- Special Sections
- Public Notices
It can happen to you most any time and any place; all that's required is a stuffy auditorium filled with graduates in caps and gowns, a principal or president or superintendent who directs the program with boring predictability, speaks in a monotone voice with a staccato cadence, and of course, a guest speaker, who is prone to talk long after most have stopped listening.
And then, quite suddenly in the midst of this, you are overcome by the graduation blues.
It's happened to me, in lesser or greater degrees, every time I graduated. I thought with my last and final degree I had certainly earned perpetual immunity to this strange and mysterious malady. But, alas, it struck me again just last week when my oldest daughter graduated from Eastern Kentucky University.
In what seemed like a nanosecond, the blues enveloped me, time traveling me back to every crowded auditorium where I had once sat just like those graduates did that day last week, transporting me back to Altus, Okla., carrying me down to Waco, Texas, lifting me to Ft. Worth, thrusting me miles and miles from there to Princeton, N.J., and finally depositing me in Louisville, Ky.
It was the same scenario in every graduation ceremony: the anticipation of the event, the slight nervousness just before my name is called, the excitement in holding the diploma, then the deflation as I step down and walk back to my place, and finally, the uneasiness, the angst, as I sit down.
What causes this? I thought about that as I watched each graduate walk across the stage last week. I felt for them, entering this uncertain economic climate, a climate with stiffer competition for fewer jobs, and even if they plan for graduate school instead of immediately entering the job market, there is the reality of no longer being at the top but orienting to a new program filled with unfamiliar faces and unknown ways.
In each seat in that auditorium, there sat a person facing doubts and fears about themselves and the world around them. A chapter of life closes, washed over with memories of friends who will move on. Even though they can reconnect in many ways, it is never really the same.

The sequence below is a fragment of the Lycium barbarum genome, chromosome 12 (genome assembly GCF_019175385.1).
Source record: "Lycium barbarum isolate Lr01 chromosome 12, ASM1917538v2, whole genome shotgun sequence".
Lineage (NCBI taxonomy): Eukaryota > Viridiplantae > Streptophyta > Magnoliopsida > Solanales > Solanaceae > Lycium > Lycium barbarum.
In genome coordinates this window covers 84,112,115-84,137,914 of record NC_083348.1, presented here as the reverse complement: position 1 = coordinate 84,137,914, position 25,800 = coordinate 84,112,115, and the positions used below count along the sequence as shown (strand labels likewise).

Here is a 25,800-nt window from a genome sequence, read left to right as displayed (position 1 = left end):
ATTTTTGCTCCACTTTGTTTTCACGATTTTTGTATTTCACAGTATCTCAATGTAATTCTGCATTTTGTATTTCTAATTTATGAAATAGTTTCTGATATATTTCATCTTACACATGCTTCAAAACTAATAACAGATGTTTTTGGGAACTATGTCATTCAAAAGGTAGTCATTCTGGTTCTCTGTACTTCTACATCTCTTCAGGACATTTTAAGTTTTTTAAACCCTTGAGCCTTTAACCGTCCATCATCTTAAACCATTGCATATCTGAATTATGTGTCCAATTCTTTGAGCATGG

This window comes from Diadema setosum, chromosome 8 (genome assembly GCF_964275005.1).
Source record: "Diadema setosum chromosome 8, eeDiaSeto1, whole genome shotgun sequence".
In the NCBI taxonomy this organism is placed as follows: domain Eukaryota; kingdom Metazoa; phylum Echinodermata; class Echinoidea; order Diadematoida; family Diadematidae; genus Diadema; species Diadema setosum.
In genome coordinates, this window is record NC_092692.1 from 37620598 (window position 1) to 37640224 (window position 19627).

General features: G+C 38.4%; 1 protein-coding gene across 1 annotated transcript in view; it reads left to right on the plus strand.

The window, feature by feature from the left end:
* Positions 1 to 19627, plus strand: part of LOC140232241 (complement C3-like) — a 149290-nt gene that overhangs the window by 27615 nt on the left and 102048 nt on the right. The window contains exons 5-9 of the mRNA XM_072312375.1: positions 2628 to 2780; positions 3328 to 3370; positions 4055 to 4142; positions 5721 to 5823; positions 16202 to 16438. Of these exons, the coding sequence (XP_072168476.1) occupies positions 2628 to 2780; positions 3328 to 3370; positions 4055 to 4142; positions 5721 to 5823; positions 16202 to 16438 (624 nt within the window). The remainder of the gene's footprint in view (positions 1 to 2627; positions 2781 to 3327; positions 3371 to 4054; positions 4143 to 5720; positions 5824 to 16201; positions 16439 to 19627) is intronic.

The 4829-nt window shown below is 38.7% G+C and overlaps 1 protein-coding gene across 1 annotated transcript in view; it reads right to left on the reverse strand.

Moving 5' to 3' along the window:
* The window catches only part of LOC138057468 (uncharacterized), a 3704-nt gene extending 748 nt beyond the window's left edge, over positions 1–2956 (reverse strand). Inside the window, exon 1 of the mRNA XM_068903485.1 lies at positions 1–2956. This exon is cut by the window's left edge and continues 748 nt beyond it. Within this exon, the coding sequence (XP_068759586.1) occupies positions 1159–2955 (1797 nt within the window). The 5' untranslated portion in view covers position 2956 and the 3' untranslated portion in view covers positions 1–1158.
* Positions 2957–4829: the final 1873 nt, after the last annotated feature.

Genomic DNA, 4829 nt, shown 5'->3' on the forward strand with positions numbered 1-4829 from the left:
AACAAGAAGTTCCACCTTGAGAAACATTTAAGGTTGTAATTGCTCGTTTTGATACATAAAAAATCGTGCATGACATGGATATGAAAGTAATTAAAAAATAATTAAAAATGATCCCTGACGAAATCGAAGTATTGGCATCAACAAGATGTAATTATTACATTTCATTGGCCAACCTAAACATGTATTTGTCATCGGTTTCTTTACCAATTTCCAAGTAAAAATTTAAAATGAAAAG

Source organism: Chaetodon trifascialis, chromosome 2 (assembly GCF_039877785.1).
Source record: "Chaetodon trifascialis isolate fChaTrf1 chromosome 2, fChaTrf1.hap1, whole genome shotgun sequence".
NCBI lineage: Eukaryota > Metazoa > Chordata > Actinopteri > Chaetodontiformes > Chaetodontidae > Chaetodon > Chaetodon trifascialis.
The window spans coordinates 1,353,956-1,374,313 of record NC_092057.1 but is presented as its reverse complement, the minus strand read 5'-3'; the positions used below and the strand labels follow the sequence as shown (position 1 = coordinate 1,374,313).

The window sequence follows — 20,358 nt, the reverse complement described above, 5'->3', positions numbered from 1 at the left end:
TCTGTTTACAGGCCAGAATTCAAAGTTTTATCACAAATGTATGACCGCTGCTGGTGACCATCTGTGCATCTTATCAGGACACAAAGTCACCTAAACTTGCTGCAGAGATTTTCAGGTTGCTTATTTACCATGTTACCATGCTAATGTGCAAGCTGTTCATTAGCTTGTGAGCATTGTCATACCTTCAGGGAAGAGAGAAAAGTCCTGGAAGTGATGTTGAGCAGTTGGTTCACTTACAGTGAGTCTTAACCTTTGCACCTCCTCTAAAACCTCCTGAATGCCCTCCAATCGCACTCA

Anxiety about an uncertain future disconnected from friends only submerges us further into the deep freeze of the graduation blues. The fear is that all the fun that is to be had is gone. As Jenny (Carey Mulligan) says to her headmistress in the 2009 movie "An Education," "If people die the moment they graduate, then surely it's the things they do beforehand that count."
But, as Jenny painfully learns, it's not. Graduation day is a milestone, but not the end, certainly not of an education, which should continue for a lifetime. Graduation may close one chapter, but it opens another, and another and another. In fact, every day is in some way graduation day.
The graduation blues are not all bad; they do serve a purpose: by forcing us to slowdown for at least a moment, we can reflect on where we've been, where we are, and where we're headed. It's OK to shed a tear - or even two - as we, diploma in hand, glance back at the stage. Yet, we can be happy. We can, after all, step forward; we do have control of our lives, at least most it; we can walk boldly and confidently into the future, knowing we can make a positive contribution.
The cure for the graduation blues lies in embracing them and realizing that we are what we choose to be, that every tomorrow has its own opportunities, and we don't die the moment we graduate.
Next week my youngest daughter graduates from high school. As she walks away from the platform, I will look forward with her to a hopeful future that's promised to none but possible for all, a future filled with possibilities but not certainties, a future we can shape but not control.
And as I do, I will be thankful for everything, including the graduation blues, even as I wave goodbye to them.